Seattle DJC: How Lewis/LMN team used 3-D design and 'pull' planning to build $22M gym in half the time
Lease Crutcher Lewis compressed the schedule by using technology, rapid collaboration and lots of planning.
In basketball there’s a notorious conditioning drill called the suicide, where players repeatedly sprint up and down the court, each time racing a different distance. Like the name suggests, it requires an all-out effort.
General contractor Lease Crutcher Lewis' $22 million replacement of the gym at Seattle's Lakeside School was also all out to the finish. (Well, except no one was gasping for air or wondering if it would be Mom's turn to drive the carpool after practice.)
Lewis project manager John Crichton said the plan early on was to construct the 63,500-square-foot building in phases, following a 22- to 24-month schedule. But the phased schedule would have required temporary construction and redundant utility work, adding time and cost.
So the project team looked for ways to compress the schedule, and came up with a taut, 10.5-month timeline.
The result, Crichton said, was “an evolution toward a better way to deliver projects” that relies on technology, rapid collaboration and lots of planning.
The two-story building, called the Paul G. Allen Athletics Center, was built on the site of the former Ackerley Athletic Center, and shares nearly the same footprint.
The school says the new building uses the space more efficiently.
It holds a fieldhouse, a gym that seats 800 spectators, a mat room for wrestling or yoga, strength and conditioning areas, an athletic training room, two standard classrooms, a large-group classroom, locker rooms, offices for coaching and teaching staff, and a large lobby.
LMN Architects was the designer. Other design team members were Coughlin Porter Lundeen, civil engineer; Magnusson Klemencic Associates, structural engineer; PAE, mechanical engineer; Sparling, electrical engineer; dark/light, lighting design; and Karen Kiest Landscape Architects.
The tight construction schedule allowed crews to get started with demolition last March at the conclusion of basketball season, and open the new building in time for students to play a full slate of home games in 2014.
The grand opening was on Jan. 10. Staff started moving in by mid-December.
Crichton credited using lean construction methods such as “pull” planning to allow the team to make the most efficient use of its time. Lewis held weekly meetings and worked closely with subcontractors to make sure the project stayed on track.
Technology was another key component. Project team members could communicate using an online project-management system that enabled them to quickly respond to questions, review details and submit documents.
“It was great, fluid, open-door communication,” Crichton said.
Designers used Revit building-information modeling software to complete 3-D plans of the architectural, structural and MEP systems.
With everyone, including LMN Architects, using a 3-D design system to flesh out the building details “it was a much more efficient process,” Crichton said.
Most architects still use two-dimensional CAD renderings, he added.
By using Autodesk Point Layout laser scanning and Robotic Total Stations, one layout person with a handheld device could instantly compare completed construction with the 3-D drawing grid. Scanning during installation of the roof trusses, for example, ensured accurate placement even while trusses were being bolted in. Then another scan ensured that each span's flex was within tolerance.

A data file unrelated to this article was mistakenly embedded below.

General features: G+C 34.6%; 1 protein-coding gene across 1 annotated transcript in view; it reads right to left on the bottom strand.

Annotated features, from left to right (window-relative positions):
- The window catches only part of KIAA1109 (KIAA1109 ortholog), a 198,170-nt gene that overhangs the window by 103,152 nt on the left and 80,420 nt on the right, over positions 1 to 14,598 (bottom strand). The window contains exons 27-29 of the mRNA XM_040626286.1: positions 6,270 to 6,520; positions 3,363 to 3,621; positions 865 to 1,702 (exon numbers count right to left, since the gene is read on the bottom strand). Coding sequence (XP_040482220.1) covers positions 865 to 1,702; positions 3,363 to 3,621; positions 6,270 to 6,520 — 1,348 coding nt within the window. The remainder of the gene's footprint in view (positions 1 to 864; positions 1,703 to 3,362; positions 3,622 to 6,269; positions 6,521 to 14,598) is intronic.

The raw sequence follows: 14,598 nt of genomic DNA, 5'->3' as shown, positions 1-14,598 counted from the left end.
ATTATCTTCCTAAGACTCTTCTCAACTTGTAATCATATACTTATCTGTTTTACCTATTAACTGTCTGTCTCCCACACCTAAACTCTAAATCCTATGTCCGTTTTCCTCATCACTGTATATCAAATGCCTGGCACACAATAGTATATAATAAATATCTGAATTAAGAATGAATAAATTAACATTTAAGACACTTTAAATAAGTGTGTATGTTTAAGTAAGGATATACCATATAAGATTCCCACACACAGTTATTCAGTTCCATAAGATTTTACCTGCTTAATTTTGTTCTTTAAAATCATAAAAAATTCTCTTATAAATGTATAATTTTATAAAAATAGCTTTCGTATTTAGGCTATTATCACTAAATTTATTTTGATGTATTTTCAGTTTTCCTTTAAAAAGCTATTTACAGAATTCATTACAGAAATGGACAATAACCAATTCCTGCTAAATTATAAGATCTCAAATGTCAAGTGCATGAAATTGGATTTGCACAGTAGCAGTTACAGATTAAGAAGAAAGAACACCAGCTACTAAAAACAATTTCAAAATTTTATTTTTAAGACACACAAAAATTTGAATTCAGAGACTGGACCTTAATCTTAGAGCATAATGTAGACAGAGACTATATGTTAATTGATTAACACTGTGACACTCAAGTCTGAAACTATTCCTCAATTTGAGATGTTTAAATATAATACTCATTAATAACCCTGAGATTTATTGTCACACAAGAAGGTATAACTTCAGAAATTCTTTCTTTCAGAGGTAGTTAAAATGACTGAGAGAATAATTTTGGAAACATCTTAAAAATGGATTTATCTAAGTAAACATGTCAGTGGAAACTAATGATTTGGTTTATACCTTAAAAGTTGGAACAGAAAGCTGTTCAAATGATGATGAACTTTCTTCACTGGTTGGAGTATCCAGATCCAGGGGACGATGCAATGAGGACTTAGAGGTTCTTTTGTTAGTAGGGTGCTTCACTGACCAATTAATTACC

The system was faster and more accurate than traditional surveying methods, Crichton said, with fewer errors and better transference of designs in the field.
“We broke it out for this job,” he said. “Using (Autodesk) to transfer the model into the Robotic Total Stations was definitely more accurate, more efficient. That's a new approach — the way of the future, for sure.”
Field-point files sent to Yakima Steel, the steel contractor, enabled the company to fabricate precisely measured piping, sleeves and other parts that could then be installed on-site with fewer adjustments.
“There's less field modification, and that helps the schedule,” Crichton said.
Matt Komisarz, project manager for Holaday-Parks, the mechanical contractor, said the increasing use of 3-D modeling allows mechanical contractors “the ability to pre-coordinate building systems, including spool and fabrication drawings, allowing for just-in-time deliveries. This reduces the on-site field labor, maximizing efficient use of labor.”
The downside of tight scheduling can be felt when something goes wrong, so it's important to plan ahead for when things go sideways.
“You've got to be realistic about the compressed schedule,” Crichton said. “Does it have enough contingency? You have to go in with your eyes wide open.
“Everyone has to be on the same page. You've got to flag long lead items on the schedule, and see that the procurement is set and managed.” If something goes wrong, “you need to understand what the impacts are going to be and have some planning in place.”
Komisarz said tight schedules have become the new normal.
“Owners expect design and construction to happen as quickly as possible,” he said. “Schools routinely have drop-dead dates in their schedule that are driven by the start of something, either the academic year or, in this case, the first basketball game.”
So expect to see more fast-break scheduling in the future.
“It requires more up-front work, where we're planning ahead of time instead of responding as construction is happening,” Crichton said.
The front-end planning and shorter schedules also mean that projects such as Lakeside's have more cost certainty, he said.
“As we’re able to produce metrics, more folks are buying in. It’s a better way to delivery any project going forward.”